Celgene's $7.2B buyout gets a big thumbs up, but is the deal really done?

Generally, multibillion-dollar biotech deals these days come with a considerable amount of light scolding from analysts fretting over the cost as valuations surge. But Celgene ($CELG) just did its third major deal in three months--and its biggest by far--in acquiring Receptos ($RCPT) for $7.2 billion and came out of it with a heightened share price (up a whopping 9% midmorning) as well as a rousing cheer from most of the analysts covering the industry. Downside remarks tend to caution against looking for a higher share price, and one analyst at least raises the prospect that the bidding war may not be over.

Here's a selection of notable comments this morning:

Bernstein's Geoffrey Porges: "We see this acquisition giving needed substance and breadth to Celgene's inflammation and immunology (I&I) franchise and offers a more secure bet than for example GED0301. Adding ozanimod means that Celgene could have at least two and possibly three or more active medicines for inflammatory diseases on the market by 2020."

Matthew Roden at UBS: "In our view, Celgene's acquisition of Buy-rated Receptos for $7.2bn ($232/share) is a positive, as it adds a high-quality long-term growth asset that is big enough to move the needle, in an area of Celgene's clinical and commercial expertise. We had considered Receptos as a prime acquisition candidate, as we saw unrecognized value in a go-it-alone strategy or acquisition for a differentiated asset that we've liked a lot. Hence our only worry for CELG is that another strategic comes over the top with a higher offer, given our organic $225 PT for RCPT shares and unsubstantiated media reports suggesting higher bids from GILD and TEVA."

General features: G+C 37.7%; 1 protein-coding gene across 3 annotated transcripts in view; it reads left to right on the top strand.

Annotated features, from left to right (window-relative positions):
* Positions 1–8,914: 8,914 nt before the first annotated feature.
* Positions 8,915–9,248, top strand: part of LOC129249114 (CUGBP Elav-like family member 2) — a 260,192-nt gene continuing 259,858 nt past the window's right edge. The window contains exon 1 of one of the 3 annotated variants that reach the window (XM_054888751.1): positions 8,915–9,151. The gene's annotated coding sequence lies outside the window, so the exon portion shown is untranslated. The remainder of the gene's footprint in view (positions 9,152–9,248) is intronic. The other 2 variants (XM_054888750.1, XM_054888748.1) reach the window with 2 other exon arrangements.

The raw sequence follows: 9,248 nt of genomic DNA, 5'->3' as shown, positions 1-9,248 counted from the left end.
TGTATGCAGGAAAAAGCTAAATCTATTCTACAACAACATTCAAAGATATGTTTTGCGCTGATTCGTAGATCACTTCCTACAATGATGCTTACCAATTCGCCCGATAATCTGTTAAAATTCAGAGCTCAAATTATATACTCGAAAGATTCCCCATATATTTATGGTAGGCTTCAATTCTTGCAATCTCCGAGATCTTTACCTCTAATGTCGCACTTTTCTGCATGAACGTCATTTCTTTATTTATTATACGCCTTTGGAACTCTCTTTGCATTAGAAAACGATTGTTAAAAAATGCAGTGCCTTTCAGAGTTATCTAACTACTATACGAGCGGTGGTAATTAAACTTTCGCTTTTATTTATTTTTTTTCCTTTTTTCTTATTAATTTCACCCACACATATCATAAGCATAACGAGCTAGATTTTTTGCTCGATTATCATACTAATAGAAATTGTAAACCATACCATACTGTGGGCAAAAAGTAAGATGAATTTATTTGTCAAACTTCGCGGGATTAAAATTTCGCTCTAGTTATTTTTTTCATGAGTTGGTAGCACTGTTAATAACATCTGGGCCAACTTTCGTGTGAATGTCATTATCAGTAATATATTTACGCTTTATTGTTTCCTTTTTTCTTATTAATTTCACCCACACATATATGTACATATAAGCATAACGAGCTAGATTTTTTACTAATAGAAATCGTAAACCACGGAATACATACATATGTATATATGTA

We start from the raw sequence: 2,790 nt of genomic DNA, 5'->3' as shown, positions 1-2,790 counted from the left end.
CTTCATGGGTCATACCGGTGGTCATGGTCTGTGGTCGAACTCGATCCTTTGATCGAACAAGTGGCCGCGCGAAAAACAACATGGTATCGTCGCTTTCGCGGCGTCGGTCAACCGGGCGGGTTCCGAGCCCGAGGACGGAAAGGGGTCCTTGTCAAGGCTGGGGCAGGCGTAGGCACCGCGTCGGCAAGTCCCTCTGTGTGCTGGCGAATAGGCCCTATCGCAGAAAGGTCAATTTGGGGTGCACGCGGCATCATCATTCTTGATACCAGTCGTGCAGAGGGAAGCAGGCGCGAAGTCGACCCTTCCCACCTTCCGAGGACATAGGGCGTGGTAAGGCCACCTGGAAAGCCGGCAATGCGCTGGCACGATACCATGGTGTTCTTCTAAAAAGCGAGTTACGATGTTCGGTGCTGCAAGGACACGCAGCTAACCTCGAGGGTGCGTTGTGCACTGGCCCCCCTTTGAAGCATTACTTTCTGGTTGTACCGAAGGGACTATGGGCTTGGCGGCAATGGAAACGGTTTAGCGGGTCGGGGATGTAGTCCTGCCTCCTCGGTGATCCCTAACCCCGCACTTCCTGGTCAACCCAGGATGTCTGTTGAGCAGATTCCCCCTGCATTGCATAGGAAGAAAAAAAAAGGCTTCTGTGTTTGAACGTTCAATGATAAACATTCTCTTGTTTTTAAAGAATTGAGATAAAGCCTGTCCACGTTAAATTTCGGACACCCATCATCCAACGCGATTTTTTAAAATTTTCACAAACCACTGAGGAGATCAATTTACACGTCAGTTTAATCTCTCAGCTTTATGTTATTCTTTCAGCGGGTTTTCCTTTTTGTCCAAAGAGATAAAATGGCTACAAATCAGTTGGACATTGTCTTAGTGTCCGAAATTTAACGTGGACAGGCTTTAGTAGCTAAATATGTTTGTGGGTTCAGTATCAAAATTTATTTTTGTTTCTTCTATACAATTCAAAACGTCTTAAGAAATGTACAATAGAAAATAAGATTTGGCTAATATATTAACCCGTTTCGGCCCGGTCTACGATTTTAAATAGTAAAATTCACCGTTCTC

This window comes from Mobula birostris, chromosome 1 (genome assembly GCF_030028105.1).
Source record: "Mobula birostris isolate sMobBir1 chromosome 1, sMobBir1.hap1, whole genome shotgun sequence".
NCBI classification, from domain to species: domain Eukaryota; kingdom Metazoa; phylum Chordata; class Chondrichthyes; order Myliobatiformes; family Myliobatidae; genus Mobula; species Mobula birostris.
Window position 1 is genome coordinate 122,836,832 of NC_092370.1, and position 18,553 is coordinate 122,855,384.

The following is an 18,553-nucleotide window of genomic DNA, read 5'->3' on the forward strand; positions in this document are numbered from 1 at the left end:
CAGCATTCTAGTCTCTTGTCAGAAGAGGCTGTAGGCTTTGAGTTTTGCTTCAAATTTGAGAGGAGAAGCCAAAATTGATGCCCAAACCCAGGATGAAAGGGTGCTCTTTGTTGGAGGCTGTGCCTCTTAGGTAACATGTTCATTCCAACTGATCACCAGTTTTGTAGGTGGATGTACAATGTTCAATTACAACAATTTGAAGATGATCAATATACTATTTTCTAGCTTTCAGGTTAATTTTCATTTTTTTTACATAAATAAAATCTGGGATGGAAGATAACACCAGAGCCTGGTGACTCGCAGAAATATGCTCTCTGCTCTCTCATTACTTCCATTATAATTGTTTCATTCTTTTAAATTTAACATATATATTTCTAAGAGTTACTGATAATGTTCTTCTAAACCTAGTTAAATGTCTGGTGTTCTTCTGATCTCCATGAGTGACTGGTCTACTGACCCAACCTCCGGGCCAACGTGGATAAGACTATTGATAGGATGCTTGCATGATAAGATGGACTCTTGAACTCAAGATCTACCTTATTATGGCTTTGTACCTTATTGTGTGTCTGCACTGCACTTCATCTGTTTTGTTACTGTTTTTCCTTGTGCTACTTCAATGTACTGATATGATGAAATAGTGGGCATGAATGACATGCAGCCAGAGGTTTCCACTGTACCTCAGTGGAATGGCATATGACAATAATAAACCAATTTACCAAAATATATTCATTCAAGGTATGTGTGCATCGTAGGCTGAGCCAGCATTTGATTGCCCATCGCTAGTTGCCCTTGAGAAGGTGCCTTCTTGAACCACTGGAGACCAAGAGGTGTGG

Barclay's Geoff Meacham: "From a strategic perspective, we believe the deal makes sense given that it: 1) diversifies away from Revlimid; 2) addresses large commercial opportunities that leverage I&I infrastructure; and 3) provides meaningful value inflection milestones in 2017/18. Further, the deal price looks fair given the peak sales potential for ozanimod (guidance: $4-6B) and its stage of development."

Howard Liang at Leerink: "We see a strong strategic and operational fit that could significantly diversify CELG's revenue base, and we believe the acquisition provides investors with increased confidence in CELG's emerging second major franchise in inflammatory and autoimmune diseases."

-- John Carroll (email | Twitter)